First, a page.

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We’ll start here: the Toronto Raptors are losing something in this deal. DeMar DeRozan is a damn good player, a legitimate No. 1 scorer on perennial 50-win teams, an All-NBA-caliber two-guard who has gotten better every year and who, at age 28, might not be done doing that yet.
DeRozan’s a talisman, a cornerstone: a guy who, in an NBA world where star players haven’t always wanted to go to Canada or stick around after touching down, embraced Toronto and its fans, committing and recommitting to life in the north. He’s a player who mattered and matters, one of the faces of the greatest era of sustained success in franchise history; shipping him off to Texas in the middle of night, reportedly only a few breaths after telling him he wasn’t going anywhere, is icy, and could leave no small number of Raptors fans feeling raw.
Moving DeRozan, third-year center Jakob Poeltl and a top-20-protected 2019 first-round pick, especially for a player who seems to be making it crystal clear he wants no parts of playing in Toronto, is no small thing, and one hell of a risk. It’s also a risk that Raptors president Masai Ujiri should have taken, and should’ve taken 10 times out of 10, because if the goal’s to win the whole thing, you’ve got to land a superstar.
Talent trumps all in the championship rounds. No matter how many tweaks they made or how much depth they fostered, the best Raptors teams ever ran aground again and again because they never had a top-five player to throw at the one who was always standing in their way. Kawhi Leonard, when he’s healthy and suiting up, is absolutely that kind of player. Ujiri just got him for a fringe All-NBA player with a history of playoff woes owed $83.2 million over the next three years, a nice backup center who profiles more as “useful rotation piece” than “future star,” and what’ll either be a bottom-third of the first round pick or two second-rounders.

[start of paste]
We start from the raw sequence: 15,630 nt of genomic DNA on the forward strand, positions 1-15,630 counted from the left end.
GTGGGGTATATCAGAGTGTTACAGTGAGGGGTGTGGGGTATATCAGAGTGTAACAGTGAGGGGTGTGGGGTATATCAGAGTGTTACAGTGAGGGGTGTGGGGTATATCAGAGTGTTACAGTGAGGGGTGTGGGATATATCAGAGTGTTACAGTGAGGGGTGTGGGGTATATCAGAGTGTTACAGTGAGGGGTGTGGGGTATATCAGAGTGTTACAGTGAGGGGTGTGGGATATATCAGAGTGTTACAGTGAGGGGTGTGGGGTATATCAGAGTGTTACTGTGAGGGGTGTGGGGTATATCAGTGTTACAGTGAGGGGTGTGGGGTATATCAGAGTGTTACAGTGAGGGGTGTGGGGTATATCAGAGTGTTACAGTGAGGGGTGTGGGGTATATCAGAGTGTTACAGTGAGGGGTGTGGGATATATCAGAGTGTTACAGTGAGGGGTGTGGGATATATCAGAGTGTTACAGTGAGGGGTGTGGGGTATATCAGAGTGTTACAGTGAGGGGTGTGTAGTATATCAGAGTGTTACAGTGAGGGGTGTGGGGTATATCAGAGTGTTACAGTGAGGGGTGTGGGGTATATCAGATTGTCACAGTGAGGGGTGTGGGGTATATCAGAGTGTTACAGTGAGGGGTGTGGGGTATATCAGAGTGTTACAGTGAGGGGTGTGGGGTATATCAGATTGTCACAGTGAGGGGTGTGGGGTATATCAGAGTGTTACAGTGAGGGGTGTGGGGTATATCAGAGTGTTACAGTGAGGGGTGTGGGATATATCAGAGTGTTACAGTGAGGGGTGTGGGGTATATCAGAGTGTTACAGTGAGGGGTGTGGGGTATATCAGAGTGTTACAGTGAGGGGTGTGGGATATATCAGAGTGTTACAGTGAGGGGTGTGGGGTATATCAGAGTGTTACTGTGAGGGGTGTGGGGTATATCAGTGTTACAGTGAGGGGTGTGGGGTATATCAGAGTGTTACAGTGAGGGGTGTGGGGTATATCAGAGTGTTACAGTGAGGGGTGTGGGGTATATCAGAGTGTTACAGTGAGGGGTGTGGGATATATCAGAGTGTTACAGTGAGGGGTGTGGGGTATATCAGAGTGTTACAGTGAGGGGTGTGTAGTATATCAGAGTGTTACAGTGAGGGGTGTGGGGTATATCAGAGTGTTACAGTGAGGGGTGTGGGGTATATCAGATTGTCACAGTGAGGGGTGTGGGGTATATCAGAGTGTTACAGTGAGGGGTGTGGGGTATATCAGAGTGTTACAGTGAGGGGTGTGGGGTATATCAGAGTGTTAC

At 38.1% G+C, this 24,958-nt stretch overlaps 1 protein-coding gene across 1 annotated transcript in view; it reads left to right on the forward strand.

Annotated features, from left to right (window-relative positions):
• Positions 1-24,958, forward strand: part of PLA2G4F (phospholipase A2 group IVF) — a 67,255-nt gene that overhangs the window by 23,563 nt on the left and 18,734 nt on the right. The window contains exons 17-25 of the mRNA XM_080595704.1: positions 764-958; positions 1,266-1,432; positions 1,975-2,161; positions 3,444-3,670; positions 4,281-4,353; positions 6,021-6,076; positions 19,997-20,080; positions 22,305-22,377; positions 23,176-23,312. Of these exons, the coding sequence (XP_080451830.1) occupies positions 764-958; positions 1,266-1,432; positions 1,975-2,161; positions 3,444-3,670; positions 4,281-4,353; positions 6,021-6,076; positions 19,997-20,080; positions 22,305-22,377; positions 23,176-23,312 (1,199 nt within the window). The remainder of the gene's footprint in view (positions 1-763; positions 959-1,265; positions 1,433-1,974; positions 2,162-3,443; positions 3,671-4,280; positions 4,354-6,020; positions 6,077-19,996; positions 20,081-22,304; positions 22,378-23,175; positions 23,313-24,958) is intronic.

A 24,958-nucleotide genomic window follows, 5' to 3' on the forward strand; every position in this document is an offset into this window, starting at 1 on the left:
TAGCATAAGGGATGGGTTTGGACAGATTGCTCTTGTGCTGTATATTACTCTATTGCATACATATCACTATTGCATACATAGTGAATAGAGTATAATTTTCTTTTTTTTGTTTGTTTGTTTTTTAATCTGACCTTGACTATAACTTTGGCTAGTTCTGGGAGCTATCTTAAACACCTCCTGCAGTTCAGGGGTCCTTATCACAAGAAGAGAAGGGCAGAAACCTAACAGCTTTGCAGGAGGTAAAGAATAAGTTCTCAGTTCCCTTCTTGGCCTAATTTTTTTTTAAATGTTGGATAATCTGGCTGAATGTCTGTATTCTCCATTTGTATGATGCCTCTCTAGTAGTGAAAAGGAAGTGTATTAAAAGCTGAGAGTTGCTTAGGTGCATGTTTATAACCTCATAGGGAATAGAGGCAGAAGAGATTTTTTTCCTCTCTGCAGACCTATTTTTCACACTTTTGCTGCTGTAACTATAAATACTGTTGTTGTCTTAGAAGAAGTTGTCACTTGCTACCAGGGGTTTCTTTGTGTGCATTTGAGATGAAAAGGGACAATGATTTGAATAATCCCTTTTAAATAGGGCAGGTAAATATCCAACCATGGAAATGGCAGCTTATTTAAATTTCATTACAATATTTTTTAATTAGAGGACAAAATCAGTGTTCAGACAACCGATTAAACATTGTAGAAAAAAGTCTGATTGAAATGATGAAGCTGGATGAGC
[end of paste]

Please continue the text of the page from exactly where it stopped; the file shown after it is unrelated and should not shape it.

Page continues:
The Raptors got Leonard without giving up their best young players: athletic forwards O.G. Anunoby and Pascal Siakam, and guards Fred VanVleet and Delon Wright. They got him without encumbering their flexibility beyond next year, taking on no guaranteed money past the 2018-19 season — Leonard’s all but certain to opt out of his ’19-’20 salary to hit unrestricted free agency next summer, and fellow ex-Spur Danny Green will join him there — and committing no first-rounders past the ’19 draft. This is a win-now move that, if things go south, still leaves the Raptors in position to reboot in a hurry, something that would’ve been immeasurably more difficult to do with DeRozan’s $27.7 million annual salary on the books through 2021.
There’s an out-of-sight, out-of-mind aspect to this, which is understandable, given the fact that we’ve barely seen Kawhi play since he landed on Zaza Pachulia’s foot in Game 1 of the 2017 Western Conference finals. So let’s make it plain: If Leonard is, in fact, healthy after missing all but nine games of the 2017-18 season with a lingering right quadriceps injury — before Wednesday morning’s blockbuster, he was reportedly considering turning up for next week’s Team USA minicamp to “showcase his revitalized health” — then he is, without question, an immediate and significant upgrade over DeRozan as Toronto’s top gun.
After some muttering about how he wasn’t really a No. 1 option because he was just working in the Spurs’ system, during the 2016-17 season, Leonard became the Spurs’ system. He posted a top-10 usage rate while pulverizing opponents in the post, off the bounce from the perimeter and on hiccup-quick launches from beyond the arc. He averaged 25.5 points per game on 48/38/88 shooting splits, a level of point-producing and shot-making efficiency that puts him in the company of prime Larry Bird, Stephen Curry, Kevin Durant and Dirk Nowitzki.